When you miss a payment, you will often be subject to a fee that will be added to your principal amount. In addition, if you were to miss two payments or more, it could result in your interest rates being increased, making it more expensive to pay down your original debt. Though it may take some time, making all of your payments on time will eventually help you to manage and bring down your debt.

3. Create a Budget

A great way to better view your finances is to create a simple budget. Always include all of your payments on your budget and list your income. This will help you to break down what payments are the highest priority. If you find yourself with too much debt overwhelming you, it’s a good idea to set some limits to your budget. You may have to buckle down for a few months and keep your payments to a minimum. Giving up some non-essential things in your life like magazine subscriptions, expensive cable packages and dining out can help you funnel more money towards your debt.

4. Calendar

Creating a bill payment calendar can help you to stay on target with your debt budget. Using a manual or digital calendar, make a note of when each of your payments is due. This will help you to avoid any missed payments that could result in extra fees. Using your digital calendar, you can set automatic reminders for yourself a few days before each payment is due so that you can budget each of your paychecks.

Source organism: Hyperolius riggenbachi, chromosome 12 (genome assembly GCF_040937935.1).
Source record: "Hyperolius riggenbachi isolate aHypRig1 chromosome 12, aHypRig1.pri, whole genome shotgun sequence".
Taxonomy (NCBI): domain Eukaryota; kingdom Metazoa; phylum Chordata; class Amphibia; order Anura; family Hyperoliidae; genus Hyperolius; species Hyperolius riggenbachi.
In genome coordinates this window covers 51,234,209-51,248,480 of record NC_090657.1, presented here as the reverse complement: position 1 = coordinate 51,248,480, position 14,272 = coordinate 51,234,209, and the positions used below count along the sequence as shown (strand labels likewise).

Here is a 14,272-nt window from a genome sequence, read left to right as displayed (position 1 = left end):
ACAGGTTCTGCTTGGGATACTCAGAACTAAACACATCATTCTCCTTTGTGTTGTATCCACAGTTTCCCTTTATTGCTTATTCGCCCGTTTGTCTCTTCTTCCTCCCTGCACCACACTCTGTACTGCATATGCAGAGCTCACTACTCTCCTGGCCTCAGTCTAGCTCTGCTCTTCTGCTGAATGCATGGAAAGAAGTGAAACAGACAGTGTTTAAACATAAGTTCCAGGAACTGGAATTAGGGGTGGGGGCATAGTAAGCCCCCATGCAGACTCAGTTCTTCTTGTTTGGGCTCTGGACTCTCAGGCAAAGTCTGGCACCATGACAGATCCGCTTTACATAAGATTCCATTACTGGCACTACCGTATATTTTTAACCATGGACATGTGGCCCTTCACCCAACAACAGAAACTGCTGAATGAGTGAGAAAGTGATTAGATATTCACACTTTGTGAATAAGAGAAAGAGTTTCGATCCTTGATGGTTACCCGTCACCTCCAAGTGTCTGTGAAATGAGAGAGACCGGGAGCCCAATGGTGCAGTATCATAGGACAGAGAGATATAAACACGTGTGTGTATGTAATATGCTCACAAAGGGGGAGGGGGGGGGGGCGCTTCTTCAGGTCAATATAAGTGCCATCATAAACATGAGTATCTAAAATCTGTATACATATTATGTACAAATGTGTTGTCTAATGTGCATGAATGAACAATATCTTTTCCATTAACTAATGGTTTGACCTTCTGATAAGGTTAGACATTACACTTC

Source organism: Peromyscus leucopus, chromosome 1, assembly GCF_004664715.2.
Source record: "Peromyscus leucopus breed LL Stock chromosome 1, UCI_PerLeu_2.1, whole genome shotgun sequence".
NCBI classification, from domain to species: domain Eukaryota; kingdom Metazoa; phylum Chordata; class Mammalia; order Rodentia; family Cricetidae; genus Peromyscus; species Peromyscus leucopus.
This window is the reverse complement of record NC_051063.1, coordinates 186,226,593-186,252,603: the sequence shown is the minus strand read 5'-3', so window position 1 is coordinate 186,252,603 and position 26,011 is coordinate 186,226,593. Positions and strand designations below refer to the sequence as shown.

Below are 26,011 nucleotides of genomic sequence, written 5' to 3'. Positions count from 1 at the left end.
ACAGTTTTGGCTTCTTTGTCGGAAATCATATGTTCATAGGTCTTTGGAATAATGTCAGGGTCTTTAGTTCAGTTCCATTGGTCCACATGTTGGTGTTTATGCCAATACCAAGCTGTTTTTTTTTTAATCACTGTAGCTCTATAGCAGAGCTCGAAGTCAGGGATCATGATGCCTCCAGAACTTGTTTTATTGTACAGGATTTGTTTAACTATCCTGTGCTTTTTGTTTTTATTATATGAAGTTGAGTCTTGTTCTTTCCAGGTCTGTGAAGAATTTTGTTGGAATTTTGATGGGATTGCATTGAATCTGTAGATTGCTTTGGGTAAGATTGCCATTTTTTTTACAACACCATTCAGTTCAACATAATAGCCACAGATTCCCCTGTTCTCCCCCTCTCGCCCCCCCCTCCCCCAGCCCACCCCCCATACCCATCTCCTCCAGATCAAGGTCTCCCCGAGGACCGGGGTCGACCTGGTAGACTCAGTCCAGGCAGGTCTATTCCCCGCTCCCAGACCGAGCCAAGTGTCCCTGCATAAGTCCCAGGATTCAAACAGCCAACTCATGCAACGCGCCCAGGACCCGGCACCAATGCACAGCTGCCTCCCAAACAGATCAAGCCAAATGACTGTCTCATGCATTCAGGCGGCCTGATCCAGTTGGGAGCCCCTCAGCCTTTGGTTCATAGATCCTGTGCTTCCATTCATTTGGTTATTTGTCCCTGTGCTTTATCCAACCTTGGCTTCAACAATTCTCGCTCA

5. Minimum Payments

When you are trying to pay down your debt, you may only be able to afford to make the minimum payment. While this is fine, it’s not a solution that will help you to pay off your debts quickly. If you want to bring down your debts, it’s always a good idea to pay more than your minimum payments. Even if it is just a few dollars over your minimum, it will make a difference in the end. You can try splitting your payments up into weekly segments so that you are more easily able to add more to your payment.

6. Prioritize Your Debts

When you make a list of your debts, the second step should be to list them in the order of priority. Your mortgage should be at the top of your list. You always want to ensure that your housing bill is the first thing to be paid. After your housing costs, you should make a list of your priorities. Essential bills like insurance, car payments and utilities should be more of a priority than non-essentials like cable television packages.